Bush Administration Calls for Emissions Cuts

by Bill Chameides | July 9th, 2008
posted by Erica Rowell (Editor)

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For the Bush administration, accepting scientific realities has been a painfully slow process. For years, President Bush seeded his speeches on climate with claims of uncertainties despite an overwhelming scientific consensus regarding the serious threat of global warming. His administration manipulated reports and coerced government scientists to marginalize the issue. Then the president agreed that global warming was an issue but refused to endorse mandatory targets. On Tuesday, the president went on record in favor of a specific target for reducing carbon emissions. This is a major step, but is it too little, too late? The devil is definitely in the details.

Is the G8 Declaration Ambitious Enough?

The call by the Group of 8 — the United States, Japan, Germany, Britain, France, Italy, Canada, and Russia — for a 50 percent cut in greenhouse gas emissions by 2050 is indeed ambitious, but it is not clear if it is ambitious enough. The communiqué does not specify if the 50 percent cut is relative to 1990 emission levels (the metric used under the Kyoto regime) or to current ones. This makes a big difference as emissions have grown significantly over the past 18 years.

In the United States energy-related emissions have grown by about 20 percent since 1990, from 5.0 to 6.0 billion metric tons of carbon dioxide per year; globally, energy-related emissions have grown by almost 30 percent from 21.2 to 26.9 (in 2004) billion metric tons.

If the cut is relative to current emissions, it is unlikely that it will be adequate to avoid the more dangerous consequences of global warming. Most scientists agree that nations with developed economies (such as the G8 members) will need to cut emissions relative to today by about 70–80 percent by 2050. If the proposed G8 cut is relative to 1990, then it will indeed get us in the ballpark.

G8 Calls for Participation of ‘All Major Economies’

One of the more controversial aspects of the G8 statement is the requirement for the participation of “all major economies,” including those of the developing world such as China and India. While some in the environmental community have objected to this aspect of the G8 statement, I do not.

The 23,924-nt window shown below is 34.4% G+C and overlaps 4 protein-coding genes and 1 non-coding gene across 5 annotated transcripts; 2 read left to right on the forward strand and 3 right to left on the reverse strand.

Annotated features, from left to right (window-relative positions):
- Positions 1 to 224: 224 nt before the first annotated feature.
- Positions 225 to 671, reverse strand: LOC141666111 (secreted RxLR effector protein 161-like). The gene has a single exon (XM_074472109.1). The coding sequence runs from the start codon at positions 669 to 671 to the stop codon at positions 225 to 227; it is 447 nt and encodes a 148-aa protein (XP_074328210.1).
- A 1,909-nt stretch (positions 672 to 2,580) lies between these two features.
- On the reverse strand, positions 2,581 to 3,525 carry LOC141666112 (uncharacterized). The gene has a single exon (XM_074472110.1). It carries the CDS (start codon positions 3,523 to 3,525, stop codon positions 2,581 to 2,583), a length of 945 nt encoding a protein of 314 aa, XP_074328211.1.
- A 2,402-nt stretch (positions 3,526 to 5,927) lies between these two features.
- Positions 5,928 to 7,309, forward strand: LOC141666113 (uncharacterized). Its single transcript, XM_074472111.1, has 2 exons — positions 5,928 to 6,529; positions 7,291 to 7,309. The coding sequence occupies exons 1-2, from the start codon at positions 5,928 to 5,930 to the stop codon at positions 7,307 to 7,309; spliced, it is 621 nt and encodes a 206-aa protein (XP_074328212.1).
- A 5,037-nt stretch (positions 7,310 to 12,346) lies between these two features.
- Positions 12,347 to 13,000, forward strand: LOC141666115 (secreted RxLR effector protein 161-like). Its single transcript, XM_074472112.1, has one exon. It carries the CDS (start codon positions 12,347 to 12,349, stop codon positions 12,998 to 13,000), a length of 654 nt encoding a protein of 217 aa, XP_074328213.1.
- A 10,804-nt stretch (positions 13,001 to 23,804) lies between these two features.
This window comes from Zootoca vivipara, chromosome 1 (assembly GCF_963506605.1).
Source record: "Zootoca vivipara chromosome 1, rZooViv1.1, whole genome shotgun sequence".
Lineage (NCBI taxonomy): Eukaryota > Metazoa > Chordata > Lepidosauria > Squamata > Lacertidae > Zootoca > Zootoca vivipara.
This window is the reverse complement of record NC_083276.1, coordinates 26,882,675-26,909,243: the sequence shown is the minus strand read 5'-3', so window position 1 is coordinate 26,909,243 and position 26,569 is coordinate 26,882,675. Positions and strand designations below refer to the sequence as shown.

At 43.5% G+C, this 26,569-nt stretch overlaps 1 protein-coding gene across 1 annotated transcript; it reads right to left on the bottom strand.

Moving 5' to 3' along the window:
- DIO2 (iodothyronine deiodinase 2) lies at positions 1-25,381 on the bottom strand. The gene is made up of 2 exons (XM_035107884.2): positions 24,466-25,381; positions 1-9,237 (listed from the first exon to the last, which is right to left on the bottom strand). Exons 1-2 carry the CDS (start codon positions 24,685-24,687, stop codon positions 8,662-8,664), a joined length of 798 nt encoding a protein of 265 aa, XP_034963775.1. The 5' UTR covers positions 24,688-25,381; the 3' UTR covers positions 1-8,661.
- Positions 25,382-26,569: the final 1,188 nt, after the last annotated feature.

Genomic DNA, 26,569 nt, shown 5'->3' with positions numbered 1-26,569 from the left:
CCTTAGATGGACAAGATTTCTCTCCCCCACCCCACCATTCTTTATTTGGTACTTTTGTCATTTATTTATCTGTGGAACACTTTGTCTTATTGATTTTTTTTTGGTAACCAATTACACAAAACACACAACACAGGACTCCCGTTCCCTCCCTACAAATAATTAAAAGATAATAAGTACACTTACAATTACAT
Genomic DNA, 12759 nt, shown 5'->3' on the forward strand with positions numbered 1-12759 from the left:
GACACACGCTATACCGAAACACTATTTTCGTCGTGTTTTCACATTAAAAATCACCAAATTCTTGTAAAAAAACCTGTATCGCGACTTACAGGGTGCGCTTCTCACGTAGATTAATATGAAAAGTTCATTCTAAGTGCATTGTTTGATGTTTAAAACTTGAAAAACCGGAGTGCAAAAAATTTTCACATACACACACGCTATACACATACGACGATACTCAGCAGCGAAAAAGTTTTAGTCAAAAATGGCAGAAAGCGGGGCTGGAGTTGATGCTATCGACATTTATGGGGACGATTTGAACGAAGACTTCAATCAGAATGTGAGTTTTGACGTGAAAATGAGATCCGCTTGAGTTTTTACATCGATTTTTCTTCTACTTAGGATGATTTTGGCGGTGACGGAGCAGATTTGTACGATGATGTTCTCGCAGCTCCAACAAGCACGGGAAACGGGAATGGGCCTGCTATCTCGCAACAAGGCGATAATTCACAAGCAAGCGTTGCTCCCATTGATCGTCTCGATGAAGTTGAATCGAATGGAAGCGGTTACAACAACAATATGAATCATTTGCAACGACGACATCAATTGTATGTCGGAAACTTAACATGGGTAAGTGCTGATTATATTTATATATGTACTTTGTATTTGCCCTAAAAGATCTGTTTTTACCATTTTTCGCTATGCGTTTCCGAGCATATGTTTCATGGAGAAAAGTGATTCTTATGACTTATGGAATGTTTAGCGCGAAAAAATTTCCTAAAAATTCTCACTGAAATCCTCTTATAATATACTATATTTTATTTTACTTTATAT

A significant flaw of Kyoto in my view was a failure to require significant participation of developing countries. The simple reality is that just as U.S. participation is essential in a global treaty designed to adequately slow global warming, so is the participation of nations like China and India. So why not recognize that reality and get started on a comprehensive approach as soon as possible?

It’s a Start, but Many Questions Remain

Of course all of this leaves some major questions to be answered. Interim targets are a major issue. The G8 statement identified the final 2050 target, but the path to get there is not specified and this is critical because it determines the total amount of greenhouse gas pollution that is emitted between now and 2050. Interim targets are needed to define the pathway we take to the 2050 target.


Another issue will be the relative burdens assumed by the developed and developing countries. Most agree that the developed economies should be required to meet more stringent targets than the developing economies. The G8 communiqué does not specify how much more stringent, or what metrics will used to determine how much more stringent.

These questions will have to be addressed in the next couple of years as the global community works out the details for a new framework for dealing with global warming. The Kyoto Protocol expires in 2012. The next global climate talks slated for December in Poland might hold some answers. After last year’s G8 meeting when the Bush administration refused to agree to binding emissions cuts, the climate talks in Bali were almost anticlimactic. This year’s conference to be held in Poznań, Poland is critical to mapping out the post-Kyoto path. Perhaps then it will become clearer whether this shift in U.S. position has any teeth. At any rate, it will be the next U.S. president, not President Bush, who would play the major role in that process.

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